Google has open sourced a new compression algorithm called Zopfli that it says is a slower-but-stronger data squasher than the likes of zlib.
The product of Googler Lode Vandevenne's 20 per cent time, the day a week Google allows its staff to work on side projects, Zopfli is said to reduce files to sizes 3.7–8.3 per cent smaller than its rivals (PDF). The catch is that it takes one hundred times longer to do so.
Google's 'fessed up to that delay, noting that Zopfli requires two to three times the CPU power of its rivals and is therefore “best suited for applications where data is compressed once and sent over a network many times, for example, static content for the web.”
Over the years many have claimed to have created compression systems that cram data into wonderfully tiny bundles. Several have been revealed as scammers. So while Google has made only modest compression gains and has done so without time savings, eight per cent is still nothing to be sneezed at in applications like content delivery to mobile devices, where any reduction in the amount of time radios work means better battery life and lower bills for data consumption. And while Zopfli takes ages to pack data, it uses existing tools to unpack it at the same speed as rival algorithms, meaning no processing penalty on the device.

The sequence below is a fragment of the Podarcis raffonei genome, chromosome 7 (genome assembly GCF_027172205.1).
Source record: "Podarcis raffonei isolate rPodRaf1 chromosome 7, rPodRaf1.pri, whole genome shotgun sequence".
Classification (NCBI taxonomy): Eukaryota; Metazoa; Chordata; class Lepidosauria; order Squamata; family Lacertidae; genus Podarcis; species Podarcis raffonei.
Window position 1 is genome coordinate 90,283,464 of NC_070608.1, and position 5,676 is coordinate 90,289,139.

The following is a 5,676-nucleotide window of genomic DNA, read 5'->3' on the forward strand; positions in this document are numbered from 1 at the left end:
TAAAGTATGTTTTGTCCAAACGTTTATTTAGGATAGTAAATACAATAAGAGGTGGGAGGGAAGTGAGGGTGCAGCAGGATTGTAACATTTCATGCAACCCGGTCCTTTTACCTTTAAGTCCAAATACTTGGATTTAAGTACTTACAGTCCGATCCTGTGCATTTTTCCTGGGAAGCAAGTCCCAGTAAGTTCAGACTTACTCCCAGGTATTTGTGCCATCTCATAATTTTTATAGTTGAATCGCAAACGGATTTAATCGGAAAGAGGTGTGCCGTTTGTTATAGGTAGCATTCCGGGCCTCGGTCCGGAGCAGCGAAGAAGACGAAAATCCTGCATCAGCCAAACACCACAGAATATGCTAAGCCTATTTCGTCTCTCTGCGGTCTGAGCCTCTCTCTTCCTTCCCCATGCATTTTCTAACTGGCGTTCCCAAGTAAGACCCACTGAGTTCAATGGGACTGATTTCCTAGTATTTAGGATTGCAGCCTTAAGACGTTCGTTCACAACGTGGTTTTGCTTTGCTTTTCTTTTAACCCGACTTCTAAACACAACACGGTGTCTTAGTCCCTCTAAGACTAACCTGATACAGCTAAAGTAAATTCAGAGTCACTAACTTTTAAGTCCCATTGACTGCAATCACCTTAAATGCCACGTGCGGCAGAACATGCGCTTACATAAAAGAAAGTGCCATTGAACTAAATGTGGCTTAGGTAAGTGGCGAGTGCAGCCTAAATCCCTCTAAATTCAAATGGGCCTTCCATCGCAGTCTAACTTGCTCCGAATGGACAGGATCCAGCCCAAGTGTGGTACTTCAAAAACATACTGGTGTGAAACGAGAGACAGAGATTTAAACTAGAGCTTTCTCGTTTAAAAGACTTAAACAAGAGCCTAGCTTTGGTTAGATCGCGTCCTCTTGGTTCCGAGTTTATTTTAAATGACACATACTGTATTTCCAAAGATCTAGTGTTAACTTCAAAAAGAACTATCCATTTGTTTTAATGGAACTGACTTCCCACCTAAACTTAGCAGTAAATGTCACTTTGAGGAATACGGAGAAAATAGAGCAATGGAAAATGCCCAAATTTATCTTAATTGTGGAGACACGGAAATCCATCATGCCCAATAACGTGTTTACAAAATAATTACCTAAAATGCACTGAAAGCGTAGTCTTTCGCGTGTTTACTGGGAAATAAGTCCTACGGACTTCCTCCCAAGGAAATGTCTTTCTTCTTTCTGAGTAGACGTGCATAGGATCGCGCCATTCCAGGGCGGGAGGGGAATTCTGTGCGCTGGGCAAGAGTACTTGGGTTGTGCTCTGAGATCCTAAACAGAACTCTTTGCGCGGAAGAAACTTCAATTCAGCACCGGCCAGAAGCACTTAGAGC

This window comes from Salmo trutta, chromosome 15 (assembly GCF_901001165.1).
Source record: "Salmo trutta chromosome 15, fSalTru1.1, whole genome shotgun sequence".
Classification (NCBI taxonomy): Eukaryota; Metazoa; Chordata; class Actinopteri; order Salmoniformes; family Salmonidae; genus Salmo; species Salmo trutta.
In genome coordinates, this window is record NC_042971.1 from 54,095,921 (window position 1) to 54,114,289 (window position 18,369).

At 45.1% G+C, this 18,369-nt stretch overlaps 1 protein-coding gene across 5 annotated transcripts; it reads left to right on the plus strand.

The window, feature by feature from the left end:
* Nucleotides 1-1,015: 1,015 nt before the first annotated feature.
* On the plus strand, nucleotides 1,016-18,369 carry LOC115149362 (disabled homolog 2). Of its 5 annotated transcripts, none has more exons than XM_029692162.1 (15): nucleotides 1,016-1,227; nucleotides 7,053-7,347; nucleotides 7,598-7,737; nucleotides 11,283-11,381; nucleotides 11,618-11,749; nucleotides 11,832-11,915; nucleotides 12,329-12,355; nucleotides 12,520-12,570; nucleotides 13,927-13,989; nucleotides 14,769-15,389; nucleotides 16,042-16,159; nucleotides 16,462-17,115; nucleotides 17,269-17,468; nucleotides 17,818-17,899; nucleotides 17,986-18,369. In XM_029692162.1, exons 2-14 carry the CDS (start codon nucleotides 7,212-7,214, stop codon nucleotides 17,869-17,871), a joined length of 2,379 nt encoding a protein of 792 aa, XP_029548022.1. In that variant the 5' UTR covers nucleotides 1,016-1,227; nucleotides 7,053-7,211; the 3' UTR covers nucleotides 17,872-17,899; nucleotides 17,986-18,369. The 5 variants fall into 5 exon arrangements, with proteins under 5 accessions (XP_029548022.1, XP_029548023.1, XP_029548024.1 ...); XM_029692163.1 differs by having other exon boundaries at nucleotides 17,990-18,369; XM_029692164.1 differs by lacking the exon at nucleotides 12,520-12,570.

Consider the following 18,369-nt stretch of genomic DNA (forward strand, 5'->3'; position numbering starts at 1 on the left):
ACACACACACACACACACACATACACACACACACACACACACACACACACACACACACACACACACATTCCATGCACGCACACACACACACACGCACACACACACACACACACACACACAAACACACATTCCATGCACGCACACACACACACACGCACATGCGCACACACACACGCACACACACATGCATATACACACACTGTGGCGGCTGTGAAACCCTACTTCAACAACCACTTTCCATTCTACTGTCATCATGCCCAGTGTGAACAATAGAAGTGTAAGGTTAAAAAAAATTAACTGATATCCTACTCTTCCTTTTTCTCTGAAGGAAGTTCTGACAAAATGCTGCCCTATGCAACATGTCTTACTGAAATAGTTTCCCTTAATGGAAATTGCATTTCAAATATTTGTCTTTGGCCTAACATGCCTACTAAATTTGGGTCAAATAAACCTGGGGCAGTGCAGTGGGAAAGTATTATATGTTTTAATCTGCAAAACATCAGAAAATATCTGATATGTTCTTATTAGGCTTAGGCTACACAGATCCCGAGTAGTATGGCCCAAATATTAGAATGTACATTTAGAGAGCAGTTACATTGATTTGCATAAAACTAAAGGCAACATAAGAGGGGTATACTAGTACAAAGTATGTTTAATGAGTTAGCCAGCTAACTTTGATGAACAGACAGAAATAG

Open sourcing the algorithm therefore makes a lot of sense, given Google (and world+dog) is keen on getting more content into more mobile devices more often in more places, and that most everyone who owns a mobile device wishes it would do things faster.
And let's not forget the looming spectrum crunch predicted to send mobile data costs rising to unpleasant levels, a phenomenon a little more compression could ease.
Zopfli's code is available here. ®